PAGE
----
The Word Up/Seven Stories Institute staff is 100% volunteer-powered,Word Up is 100% volunteer-operated by a collective of diverse booksellers of all ages, hailing from the United States, the Dominican Republic, Puerto Rico, Canada, Israel, Argentina, Nigeria, Guatemala, and Pakistan. Many of us are longtime residents of Washington Heights, and we are all committed to preserving and building a neighborhood in which all residents help each other to live better informed and more expressive lives. Together we have distributed tens of thousands of books, hosted thousands of performers in all arts disciplines, and co-programmed a literary festival and other special events. We collectively manage a space that is open to the public 6 days a week, and have been named as one of “50 Reasons Why NYC Is the Greatest City in the World” (Time Out), “NYC’s 5 Best Used Bookstores 2014” (CBS),”Best of New York City” (Time Out), and “Best New Independent Bookstores NYC” (Time Out). Help keep Word Up viable as a place of shared learning and creativity with YOUR contributions—join us!
We thrive on the love and support from uptown organizations such as Northern Manhattan Arts Alliance—an original cosponsor of Word Up whose mission is to cultivate, support and, promote the works of artists and arts organizations in Northern Manhattan; Uptown Collective; People’s Theatre Project; Fractious Press, Music for Daze; UpWord Communications; Washington Heights Free Radio; the Sunday Best Reading Series; Kaboom! Press; World War 3 Illustrated; United Palace of Cultural Arts; Bread and Yoga/Om Grown Holiday Market; Fresh Youth Initiatives and Fresh Press; and Da Urban Butterflies. We have shared our space with uptown groups we love such as No Name NYC, Young Urban Moms, the Bago Bunch, Cayena Publications, InQbator, the Above the Bridge Reading Series, and the People’s Theatre Project/Seven Stories Institute after-school program Voices: Our Young People Speak, which has involved scores of local teens and resulted in 4 plays and 4 published books.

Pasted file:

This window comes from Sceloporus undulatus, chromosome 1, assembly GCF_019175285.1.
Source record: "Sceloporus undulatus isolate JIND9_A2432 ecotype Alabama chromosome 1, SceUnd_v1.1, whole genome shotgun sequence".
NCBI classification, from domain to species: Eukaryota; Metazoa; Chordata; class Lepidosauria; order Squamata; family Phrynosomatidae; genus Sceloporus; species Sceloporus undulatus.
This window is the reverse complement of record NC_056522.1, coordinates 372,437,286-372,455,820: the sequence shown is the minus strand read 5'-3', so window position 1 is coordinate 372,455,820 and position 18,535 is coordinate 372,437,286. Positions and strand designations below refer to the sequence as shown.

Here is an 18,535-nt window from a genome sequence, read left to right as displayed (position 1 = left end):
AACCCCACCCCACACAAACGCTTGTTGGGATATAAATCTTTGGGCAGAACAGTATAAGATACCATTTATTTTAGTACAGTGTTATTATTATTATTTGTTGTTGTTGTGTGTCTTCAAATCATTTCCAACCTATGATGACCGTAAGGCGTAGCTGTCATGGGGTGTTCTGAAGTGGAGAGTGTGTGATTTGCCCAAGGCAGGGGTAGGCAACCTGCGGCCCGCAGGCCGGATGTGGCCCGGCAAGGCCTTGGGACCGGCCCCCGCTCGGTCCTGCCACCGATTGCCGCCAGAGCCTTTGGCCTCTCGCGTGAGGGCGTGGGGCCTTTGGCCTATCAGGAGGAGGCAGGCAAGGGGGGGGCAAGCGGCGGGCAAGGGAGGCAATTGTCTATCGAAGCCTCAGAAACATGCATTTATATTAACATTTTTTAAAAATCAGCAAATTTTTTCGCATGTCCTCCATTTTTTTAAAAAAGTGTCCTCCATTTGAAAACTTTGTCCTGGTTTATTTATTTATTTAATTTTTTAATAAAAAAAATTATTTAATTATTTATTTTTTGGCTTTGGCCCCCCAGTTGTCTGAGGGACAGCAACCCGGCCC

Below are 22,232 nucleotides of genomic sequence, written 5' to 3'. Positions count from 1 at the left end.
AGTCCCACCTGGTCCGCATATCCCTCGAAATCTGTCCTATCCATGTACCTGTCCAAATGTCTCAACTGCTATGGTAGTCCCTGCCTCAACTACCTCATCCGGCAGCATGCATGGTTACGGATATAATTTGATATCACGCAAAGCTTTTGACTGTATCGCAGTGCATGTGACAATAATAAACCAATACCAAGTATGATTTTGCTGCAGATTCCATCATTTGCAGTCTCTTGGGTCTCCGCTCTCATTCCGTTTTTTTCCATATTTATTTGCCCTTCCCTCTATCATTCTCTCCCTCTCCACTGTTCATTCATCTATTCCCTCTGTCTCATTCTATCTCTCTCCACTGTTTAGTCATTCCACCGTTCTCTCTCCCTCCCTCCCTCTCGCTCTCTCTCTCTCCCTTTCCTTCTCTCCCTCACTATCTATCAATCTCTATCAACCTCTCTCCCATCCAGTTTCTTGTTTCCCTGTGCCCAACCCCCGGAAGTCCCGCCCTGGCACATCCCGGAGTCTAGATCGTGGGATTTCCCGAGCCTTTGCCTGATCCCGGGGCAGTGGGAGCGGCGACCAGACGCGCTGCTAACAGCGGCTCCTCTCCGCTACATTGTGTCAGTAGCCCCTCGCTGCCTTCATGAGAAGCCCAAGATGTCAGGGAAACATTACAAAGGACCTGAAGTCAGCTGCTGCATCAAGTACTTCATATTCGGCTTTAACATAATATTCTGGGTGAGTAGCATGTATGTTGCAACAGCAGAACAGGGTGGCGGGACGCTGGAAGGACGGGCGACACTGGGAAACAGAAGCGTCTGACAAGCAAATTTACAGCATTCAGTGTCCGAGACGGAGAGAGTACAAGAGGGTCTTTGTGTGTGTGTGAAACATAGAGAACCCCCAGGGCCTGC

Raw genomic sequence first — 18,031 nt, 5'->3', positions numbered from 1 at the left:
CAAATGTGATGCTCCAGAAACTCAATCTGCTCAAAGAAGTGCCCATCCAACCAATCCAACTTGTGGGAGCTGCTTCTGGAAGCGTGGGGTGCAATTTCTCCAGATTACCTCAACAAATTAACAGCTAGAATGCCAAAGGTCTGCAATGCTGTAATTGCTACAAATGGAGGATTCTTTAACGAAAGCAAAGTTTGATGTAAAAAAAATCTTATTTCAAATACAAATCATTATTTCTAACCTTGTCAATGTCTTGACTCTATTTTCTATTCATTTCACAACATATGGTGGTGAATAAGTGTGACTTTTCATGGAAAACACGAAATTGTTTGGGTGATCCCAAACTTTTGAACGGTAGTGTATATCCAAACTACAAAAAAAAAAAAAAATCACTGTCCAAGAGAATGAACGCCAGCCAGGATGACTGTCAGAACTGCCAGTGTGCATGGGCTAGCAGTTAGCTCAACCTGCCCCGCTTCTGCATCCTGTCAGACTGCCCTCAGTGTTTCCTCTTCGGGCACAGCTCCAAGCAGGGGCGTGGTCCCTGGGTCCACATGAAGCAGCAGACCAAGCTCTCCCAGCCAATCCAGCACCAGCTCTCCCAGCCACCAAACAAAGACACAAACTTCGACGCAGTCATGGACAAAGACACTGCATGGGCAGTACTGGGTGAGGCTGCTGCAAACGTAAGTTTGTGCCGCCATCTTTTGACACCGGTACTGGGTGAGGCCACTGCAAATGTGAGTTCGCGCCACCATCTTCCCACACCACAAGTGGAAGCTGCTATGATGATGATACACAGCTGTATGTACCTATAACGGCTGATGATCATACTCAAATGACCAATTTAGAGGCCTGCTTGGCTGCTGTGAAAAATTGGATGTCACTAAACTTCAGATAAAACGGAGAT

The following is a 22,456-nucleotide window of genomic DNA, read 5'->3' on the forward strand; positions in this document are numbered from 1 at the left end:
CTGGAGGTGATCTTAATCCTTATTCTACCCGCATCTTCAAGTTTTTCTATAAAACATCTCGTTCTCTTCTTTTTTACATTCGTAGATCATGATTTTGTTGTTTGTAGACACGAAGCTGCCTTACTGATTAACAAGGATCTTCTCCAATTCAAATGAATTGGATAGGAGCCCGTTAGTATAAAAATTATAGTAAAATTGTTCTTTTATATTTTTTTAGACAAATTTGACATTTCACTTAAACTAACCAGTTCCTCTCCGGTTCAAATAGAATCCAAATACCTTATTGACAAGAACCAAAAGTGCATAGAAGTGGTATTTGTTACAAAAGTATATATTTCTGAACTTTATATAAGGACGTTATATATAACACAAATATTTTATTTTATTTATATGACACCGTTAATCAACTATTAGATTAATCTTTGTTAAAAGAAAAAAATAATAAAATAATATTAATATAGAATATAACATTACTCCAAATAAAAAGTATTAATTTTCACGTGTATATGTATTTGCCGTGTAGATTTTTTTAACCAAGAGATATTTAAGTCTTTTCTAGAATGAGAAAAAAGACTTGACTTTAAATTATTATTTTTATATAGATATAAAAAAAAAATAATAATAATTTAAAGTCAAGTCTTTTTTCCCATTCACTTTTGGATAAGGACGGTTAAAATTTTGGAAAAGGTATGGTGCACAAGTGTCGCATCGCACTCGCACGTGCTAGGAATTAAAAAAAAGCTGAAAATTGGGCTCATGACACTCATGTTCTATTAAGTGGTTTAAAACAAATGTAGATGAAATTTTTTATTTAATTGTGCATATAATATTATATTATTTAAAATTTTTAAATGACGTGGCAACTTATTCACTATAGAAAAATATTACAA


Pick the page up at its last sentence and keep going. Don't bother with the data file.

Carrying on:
From the bookselling and publishing communities, we are grateful for the generous donations and support from friends and colleagues at Seven Stories Press, La Casa Azul Bookstore, McNally Jackson Books, Great Jones Books, Unoppressive Non-Imperialist Bargain Books, Distributed Art Publishers, Scholastic, Simon and Schuster, St. Martin’s, Viking Penguin, and W. W. Norton.
From our surrounding blocks, local businesses who have shared their resources include Canvas Society, Pick and Eat, Cachapas Y Mas, Mambi Steak House, Dinosaur Bar-B-Que, Le Chéile, Chipotle, Coogan’s Restaurant, El Bacan, Mario’s Burgers, Palo, Patagonia Wines and Spirits, Columbia Wines, El Presidente, Saggio’s, Sano Health Food Center, Toast, Victor’s Bicycle, Buddha Beer Bar, and Bravo Supermarket.
And of course we would be nowhere without our neighbors, who have contributed everything from time, ingenuity, change (in both the lofty and “Keep the change” varieties), sundry items, sweat, and stories. Uptown, you are creative ones! If we’d have been able to write down everything that has passed here in our first 10 months, embracing the tangents, snatching up passersby with ears pricked for the babies and grandmas, we might have made enough new books to fill another whole bookstore. Or, at least enough for a hearty window display.